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A minor song note, but one that made me perk up, is the use of Gotan Project’s “Vuelvo al Sur” in this scene. I love this group, French-based but Argentina-influenced and incorporating tango into its electronic-techno-World beats. [ zShare download ]

Anyway. Tae Joo calls his hyung to drink, as he wonders, like a lost little kid, “What have I done? What the hell have I done? What have I done to Eun Soo?” Even his hyung looks discomfited at Tae Joo’s plaintive distress — like he’s uncomfortable witnessing something so private — as Tae Joo continues: “Why’s she become like this? What do I do about our Eun Soo?”

With his head resting on the tabletop, Tae Joo mumbles that he wants to go home — his home. So his hyung drags him to his old apartment, where he sleeps it off until morning (and recalls the first time he asked out Eun Soo, at the end of Episode 4).

He’d taken the day off work to go on a weekend trip with Hye Rin, but when he arrives home (Hye Rin’s parents’ house), she’s annoyed and doesn’t want to go anymore. Instead, she goes into work, where she drops by to give Joon Hyuk some advice. Things are rocky with him and her parents, but he should put in an effort to smooth things over before they’re messed up beyond repair. She advises Joon Hyuk to start by bringing Eun Soo by to make a formal introduction.

So later that evening, Eun Soo and Joon Hyuk arrive to pay their respects, with Joon Hyuk making sure to prepare her well in advance that the occasion could turn very unpleasant. No matter what she may think on the inside, Hye Rin’s mother does treat Eun Soo nicely, asking her questions politely. The President is still upset, and merely tells Joon Hyuk to do whatever he wants; he doesn’t care.

Tae Joo awakes from his day-long nap and stumbles in, surprised to see Joon Hyuk and Eun Soo there. He joins them but stays stubbornly silent, while Hye Rin does her best to act as peacemaker, assuring Eun Soo that President Cha won’t stay upset forever. She offers to take care of Eun Soo’s wedding dress, since she knows of a good design shop, and offers Tae Joo’s event-planning skills to find them a good location. Tae Joo resists, curtly saying he doesn’t have the event-planning connections anymore, and Hye Rin tries to persuade him as he just stares ahead.

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Hye Rin helps the couple look for a wedding dress, while Tae Joo evades the outing by working late at the office. Hye Rin gets upset, telling Tae Joo it looks bad — like he’s deliberately using work as an excuse to avoid participating. Everyone else is trying to get along, but he’s making this awkward by being stubborn. She tells him to come out and join them…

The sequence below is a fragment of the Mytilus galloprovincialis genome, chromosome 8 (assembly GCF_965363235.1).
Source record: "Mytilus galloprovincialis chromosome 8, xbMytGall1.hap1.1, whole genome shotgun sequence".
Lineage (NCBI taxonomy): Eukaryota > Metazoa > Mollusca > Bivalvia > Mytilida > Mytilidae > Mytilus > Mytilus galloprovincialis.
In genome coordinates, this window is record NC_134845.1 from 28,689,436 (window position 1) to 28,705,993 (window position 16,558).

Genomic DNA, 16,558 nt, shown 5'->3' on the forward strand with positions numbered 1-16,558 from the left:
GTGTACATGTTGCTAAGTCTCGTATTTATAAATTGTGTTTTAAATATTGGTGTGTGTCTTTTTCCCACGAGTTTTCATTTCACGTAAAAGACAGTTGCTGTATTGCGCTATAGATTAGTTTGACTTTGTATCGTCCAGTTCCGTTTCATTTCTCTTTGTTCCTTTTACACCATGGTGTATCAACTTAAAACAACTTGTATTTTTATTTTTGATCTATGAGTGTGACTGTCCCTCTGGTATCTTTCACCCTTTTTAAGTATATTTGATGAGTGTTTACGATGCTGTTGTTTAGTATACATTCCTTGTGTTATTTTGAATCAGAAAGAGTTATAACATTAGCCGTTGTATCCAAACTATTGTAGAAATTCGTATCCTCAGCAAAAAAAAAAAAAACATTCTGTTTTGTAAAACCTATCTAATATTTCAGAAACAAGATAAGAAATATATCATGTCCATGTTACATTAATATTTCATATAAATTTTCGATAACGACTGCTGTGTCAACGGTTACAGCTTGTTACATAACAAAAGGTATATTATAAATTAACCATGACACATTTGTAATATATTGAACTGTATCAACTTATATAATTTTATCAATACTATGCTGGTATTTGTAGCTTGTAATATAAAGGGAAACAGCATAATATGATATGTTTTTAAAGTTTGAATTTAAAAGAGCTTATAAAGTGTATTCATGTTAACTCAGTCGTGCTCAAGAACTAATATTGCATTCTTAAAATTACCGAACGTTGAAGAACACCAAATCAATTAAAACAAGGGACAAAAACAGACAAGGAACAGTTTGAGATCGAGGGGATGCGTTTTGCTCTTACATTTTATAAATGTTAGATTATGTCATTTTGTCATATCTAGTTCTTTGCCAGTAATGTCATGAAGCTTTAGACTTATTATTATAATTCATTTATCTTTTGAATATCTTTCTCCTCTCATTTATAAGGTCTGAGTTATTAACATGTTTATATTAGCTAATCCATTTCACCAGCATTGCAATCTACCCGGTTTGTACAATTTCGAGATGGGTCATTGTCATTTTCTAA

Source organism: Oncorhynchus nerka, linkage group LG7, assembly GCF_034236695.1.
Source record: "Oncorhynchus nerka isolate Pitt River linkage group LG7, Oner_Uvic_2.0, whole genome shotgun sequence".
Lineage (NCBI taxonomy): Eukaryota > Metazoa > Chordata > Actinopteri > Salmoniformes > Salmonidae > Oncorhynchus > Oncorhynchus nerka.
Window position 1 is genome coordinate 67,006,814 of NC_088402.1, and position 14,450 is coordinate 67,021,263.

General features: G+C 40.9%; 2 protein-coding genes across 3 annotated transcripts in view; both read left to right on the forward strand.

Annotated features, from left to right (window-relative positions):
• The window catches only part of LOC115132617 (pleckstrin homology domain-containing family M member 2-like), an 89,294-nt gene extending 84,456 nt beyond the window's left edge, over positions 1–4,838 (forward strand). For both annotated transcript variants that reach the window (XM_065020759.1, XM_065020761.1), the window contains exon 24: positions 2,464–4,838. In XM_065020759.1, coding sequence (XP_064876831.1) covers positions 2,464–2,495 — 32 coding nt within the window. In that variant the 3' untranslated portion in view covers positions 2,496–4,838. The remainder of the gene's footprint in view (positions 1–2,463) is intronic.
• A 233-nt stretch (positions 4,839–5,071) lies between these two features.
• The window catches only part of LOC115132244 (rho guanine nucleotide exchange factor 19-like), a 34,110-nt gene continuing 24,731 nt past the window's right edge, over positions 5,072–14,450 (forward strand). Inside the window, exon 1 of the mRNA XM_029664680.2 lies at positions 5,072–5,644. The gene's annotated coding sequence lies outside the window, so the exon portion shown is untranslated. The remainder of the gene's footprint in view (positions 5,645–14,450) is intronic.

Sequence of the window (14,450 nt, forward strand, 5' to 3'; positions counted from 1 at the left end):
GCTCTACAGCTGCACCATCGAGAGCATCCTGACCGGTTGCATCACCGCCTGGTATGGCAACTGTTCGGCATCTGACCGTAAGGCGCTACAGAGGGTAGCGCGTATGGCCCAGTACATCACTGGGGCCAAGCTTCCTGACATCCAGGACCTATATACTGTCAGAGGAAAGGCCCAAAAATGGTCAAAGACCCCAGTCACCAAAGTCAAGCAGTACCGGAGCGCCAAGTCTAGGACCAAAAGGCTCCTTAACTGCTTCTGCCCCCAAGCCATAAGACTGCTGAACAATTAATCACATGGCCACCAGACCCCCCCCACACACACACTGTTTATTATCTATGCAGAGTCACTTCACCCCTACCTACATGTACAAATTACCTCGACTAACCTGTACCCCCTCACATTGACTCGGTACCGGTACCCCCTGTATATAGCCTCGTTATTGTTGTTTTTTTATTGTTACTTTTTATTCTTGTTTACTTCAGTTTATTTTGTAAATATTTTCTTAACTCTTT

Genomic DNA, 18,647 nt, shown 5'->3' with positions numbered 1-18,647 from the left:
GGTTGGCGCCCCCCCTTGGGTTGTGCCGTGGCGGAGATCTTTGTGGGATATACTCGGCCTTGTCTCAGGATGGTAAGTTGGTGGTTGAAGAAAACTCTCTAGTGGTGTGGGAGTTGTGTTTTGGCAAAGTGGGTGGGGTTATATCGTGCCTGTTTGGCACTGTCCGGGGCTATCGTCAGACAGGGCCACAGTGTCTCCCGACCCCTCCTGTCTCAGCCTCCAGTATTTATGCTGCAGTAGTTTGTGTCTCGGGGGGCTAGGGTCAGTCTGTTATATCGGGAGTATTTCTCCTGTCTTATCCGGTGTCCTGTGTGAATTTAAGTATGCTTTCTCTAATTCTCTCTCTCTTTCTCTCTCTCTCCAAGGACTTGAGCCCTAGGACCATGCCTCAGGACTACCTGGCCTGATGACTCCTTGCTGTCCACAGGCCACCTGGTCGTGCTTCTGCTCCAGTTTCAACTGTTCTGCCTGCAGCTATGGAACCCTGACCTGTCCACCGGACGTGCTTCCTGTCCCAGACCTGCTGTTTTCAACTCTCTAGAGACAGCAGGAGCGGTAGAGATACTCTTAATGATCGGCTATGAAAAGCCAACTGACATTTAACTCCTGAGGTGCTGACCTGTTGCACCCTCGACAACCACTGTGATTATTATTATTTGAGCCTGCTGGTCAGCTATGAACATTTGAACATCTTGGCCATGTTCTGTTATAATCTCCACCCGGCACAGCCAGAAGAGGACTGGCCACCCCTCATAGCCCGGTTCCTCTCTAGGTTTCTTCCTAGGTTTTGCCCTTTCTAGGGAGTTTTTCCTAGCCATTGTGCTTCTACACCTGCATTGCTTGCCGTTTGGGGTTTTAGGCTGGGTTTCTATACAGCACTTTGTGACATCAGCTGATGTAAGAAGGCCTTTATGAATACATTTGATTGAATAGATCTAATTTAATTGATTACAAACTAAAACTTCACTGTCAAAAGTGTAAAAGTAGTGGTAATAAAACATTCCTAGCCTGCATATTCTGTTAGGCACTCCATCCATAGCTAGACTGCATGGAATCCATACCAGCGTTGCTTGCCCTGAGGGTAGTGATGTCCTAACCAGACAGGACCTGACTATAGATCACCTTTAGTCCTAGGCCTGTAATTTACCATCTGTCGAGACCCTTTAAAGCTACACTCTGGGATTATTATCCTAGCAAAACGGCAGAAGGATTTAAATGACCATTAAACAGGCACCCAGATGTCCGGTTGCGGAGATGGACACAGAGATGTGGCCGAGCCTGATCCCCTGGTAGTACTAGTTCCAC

…and Tae Joo arrives at the shop in time to see Eun Soo happily trying on her dress, and Joon Hyuk telling her how beautiful she looks in it.

The four of them go to dinner, where Hye Rin comments that going to Japan seems kind of odd for a honeymoon. On the contrary, Eun Soo thinks it would be romantic — elegant and intimate. Mostly silent throughout the meal, Tae Joo only speaks up to say he feels the same way as Eun Soo — he understands how she feels (implying the others don’t).

Tae Joo goes back to the office after dinner, but can’t focus on work, thinking instead of Eun Soo in her bridal gown, so goes to Eun Soo’s apartment building. Waiting until she arrives home, he asks her, “What should I do? What do you want me to do?” And then: “Don’t marry that guy. Don’t.”

He grabs her by the arm to take her to the rooftop, for this final scene that I LOVED for giving me the chills—

Tae Joo calls Eun Soo out for something I’d wondered about — that Eun Soo’s enjoying seeing Tae Joo squirm, that she’s deliberately throwing her relationship with Joon Hyuk in his face to give him a hard time. He demands: “Is it that fun, seeing my face while being by his side? Do you enjoy it? You and I… why the heck are we doing this to each other?”

Tae Joo: “Can you look clearly at my face, from another man’s arms?”
Eun Soo: “Yes. I can see your face properly, whenever I want. Because I want to see. I want to see with my own eyes how wonderfully your future unfolds. I’ll see for myself how happily, how well you live your life.”
Tae Joo: “Han Eun Soo. You’ll only ruin yourself.”
Eun Soo: “I’m not afraid. There’s nothing left to ruin anyway.”
Tae Joo: “So you’ll take this to the very end?”
Eun Soo: “I’m saying I’ll take the path I’ve chosen — no matter what you say, no matter if you die from the pain.”

Tae Joo sneers… and then firms with resolve:

Tae Joo: “Fine. Let’s go. Let’s take this all the way. Let’s check for ourselves what lies at that end. I won’t be like this anymore, either. Because I’ve suddenly become very curious…. to know how you’ll do this, in what manner you’ll live out this decision. I’ll wait and see clearly for myself.”

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And all of a sudden I have goosebumps from the awesomeness — and ominousness — of this last scene! I don’t buy into the whole What Happened In Bali comparison, but all the same, I’m suddenly afraid of what lies ahead… but really, really looking forward to it.